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-More often than not, Youth is considered firmly tied to adolescence as a universal biological phenomenon, experienced and articulated differently depending on where you are.
But the biological phenomenon of adolescence, and the socio-cultural phenomenon of Youth could (or perhaps indeed should?) be seen as arguably distinct.
Yet there are too many social frameworks and historical dynamisms associated with ‘who’ is considered Youth around the world for there to be a clear definition to draw.
Some see Youth as an ephemeral stage of uncertainty - a process that gradually vanishes into adulthood. Others give it more agency and understand it as a period of life with its own social and cultural practices.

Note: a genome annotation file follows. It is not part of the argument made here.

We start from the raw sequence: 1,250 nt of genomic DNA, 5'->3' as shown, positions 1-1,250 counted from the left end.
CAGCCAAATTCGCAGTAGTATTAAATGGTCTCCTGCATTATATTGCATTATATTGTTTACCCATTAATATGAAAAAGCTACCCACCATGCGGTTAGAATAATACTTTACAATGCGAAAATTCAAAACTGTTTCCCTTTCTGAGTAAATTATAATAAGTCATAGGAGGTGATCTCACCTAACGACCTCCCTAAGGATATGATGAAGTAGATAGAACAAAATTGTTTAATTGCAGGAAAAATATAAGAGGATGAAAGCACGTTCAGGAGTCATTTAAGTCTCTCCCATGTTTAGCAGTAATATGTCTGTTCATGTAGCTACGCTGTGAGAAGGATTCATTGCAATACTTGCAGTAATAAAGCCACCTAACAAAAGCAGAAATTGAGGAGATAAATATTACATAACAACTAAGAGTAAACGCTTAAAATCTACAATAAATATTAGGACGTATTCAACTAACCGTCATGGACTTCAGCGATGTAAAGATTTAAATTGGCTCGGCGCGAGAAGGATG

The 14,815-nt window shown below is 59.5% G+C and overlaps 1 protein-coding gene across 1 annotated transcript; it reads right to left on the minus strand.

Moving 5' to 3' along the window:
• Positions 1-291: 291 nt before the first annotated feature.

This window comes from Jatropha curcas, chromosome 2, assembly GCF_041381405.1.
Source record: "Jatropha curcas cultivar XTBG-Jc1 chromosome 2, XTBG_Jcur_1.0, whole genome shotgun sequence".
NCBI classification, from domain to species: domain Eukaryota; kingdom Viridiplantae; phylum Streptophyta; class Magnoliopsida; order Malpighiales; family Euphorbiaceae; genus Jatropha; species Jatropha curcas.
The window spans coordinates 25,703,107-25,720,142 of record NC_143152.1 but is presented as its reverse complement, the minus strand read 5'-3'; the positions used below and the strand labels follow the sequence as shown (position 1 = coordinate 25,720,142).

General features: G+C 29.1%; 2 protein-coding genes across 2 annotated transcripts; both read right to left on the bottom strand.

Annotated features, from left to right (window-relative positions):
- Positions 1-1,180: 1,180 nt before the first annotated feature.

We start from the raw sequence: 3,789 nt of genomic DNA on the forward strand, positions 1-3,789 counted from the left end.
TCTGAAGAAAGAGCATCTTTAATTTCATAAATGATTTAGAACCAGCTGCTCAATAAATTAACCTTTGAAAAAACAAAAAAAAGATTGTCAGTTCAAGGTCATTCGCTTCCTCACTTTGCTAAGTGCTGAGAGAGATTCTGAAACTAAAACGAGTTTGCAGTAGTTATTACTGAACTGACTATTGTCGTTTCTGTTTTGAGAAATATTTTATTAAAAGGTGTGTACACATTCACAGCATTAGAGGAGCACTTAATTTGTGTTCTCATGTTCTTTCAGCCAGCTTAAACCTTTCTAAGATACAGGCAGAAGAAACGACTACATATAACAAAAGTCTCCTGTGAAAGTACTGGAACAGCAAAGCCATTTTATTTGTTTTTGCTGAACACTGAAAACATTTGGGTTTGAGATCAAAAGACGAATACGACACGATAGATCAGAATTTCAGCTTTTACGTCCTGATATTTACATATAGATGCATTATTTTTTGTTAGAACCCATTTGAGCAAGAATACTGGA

Youth are thus not merely shaped by society, but creative agents and active societal forces, often challenging dominant ways of doing, thinking and being.
It is this notion of being in between childhood and adulthood, the sense of transition, ritual and marginality often connected to
Text: Camila Pedersen Sierra - Cultural analyst.